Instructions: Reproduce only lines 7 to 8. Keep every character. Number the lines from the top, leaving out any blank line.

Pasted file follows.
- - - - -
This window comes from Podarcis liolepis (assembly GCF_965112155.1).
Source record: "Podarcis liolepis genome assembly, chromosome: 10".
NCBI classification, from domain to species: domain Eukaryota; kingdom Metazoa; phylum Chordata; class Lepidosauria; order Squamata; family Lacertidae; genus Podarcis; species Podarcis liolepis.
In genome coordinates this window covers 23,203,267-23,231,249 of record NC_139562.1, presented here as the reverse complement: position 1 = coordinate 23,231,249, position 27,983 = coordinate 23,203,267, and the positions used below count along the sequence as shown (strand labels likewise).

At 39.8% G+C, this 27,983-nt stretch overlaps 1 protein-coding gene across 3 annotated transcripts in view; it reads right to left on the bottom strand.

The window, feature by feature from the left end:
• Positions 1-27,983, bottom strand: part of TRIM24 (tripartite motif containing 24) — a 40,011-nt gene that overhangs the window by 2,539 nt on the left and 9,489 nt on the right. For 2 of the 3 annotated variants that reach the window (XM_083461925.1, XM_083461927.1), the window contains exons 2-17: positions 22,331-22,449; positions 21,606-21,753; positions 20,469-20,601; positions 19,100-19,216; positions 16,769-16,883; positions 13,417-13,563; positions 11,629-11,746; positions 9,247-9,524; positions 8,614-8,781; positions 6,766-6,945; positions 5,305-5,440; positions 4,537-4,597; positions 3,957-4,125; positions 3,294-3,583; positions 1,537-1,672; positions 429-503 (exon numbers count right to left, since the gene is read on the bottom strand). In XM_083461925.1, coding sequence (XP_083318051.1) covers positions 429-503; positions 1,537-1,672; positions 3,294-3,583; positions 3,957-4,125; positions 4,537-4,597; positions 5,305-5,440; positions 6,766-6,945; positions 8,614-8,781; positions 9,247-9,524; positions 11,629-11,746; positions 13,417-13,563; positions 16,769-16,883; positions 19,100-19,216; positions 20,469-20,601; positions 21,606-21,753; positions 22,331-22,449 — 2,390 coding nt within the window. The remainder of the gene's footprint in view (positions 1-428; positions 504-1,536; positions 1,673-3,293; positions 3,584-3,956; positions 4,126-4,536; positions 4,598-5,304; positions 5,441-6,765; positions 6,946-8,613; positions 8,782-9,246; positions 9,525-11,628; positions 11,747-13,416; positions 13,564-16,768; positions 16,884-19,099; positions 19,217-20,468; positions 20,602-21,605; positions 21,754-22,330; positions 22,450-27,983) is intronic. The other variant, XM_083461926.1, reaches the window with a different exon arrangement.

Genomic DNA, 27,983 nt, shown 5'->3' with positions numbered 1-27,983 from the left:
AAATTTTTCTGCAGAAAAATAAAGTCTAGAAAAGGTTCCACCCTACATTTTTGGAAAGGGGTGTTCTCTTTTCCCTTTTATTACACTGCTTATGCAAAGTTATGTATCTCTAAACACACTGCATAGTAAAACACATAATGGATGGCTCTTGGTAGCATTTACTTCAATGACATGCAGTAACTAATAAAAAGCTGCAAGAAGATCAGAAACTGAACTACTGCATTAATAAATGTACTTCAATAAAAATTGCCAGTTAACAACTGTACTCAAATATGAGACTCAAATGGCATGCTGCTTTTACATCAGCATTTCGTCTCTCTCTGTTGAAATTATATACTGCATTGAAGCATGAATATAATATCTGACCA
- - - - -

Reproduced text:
• Positions 1-27,983, bottom strand: part of TRIM24 (tripartite motif containing 24) — a 40,011-nt gene that overhangs the window by 2,539 nt on the left and 9,489 nt on the right. For 2 of the 3 annotated variants that reach the window (XM_083461925.1, XM_083461927.1), the window contains exons 2-17: positions 22,331-22,449; positions 21,606-21,753; positions 20,469-20,601; positions 19,100-19,216; positions 16,769-16,883; positions 13,417-13,563; positions 11,629-11,746; positions 9,247-9,524; positions 8,614-8,781; positions 6,766-6,945; positions 5,305-5,440; positions 4,537-4,597; positions 3,957-4,125; positions 3,294-3,583; positions 1,537-1,672; positions 429-503 (exon numbers count right to left, since the gene is read on the bottom strand). In XM_083461925.1, coding sequence (XP_083318051.1) covers positions 429-503; positions 1,537-1,672; positions 3,294-3,583; positions 3,957-4,125; positions 4,537-4,597; positions 5,305-5,440; positions 6,766-6,945; positions 8,614-8,781; positions 9,247-9,524; positions 11,629-11,746; positions 13,417-13,563; positions 16,769-16,883; positions 19,100-19,216; positions 20,469-20,601; positions 21,606-21,753; positions 22,331-22,449 — 2,390 coding nt within the window. The remainder of the gene's footprint in view (positions 1-428; positions 504-1,536; positions 1,673-3,293; positions 3,584-3,956; positions 4,126-4,536; positions 4,598-5,304; positions 5,441-6,765; positions 6,946-8,613; positions 8,782-9,246; positions 9,525-11,628; positions 11,747-13,416; positions 13,564-16,768; positions 16,884-19,099; positions 19,217-20,468; positions 20,602-21,605; positions 21,754-22,330; positions 22,450-27,983) is intronic. The other variant, XM_083461926.1, reaches the window with a different exon arrangement.

Genomic DNA, 27,983 nt, shown 5'->3' with positions numbered 1-27,983 from the left: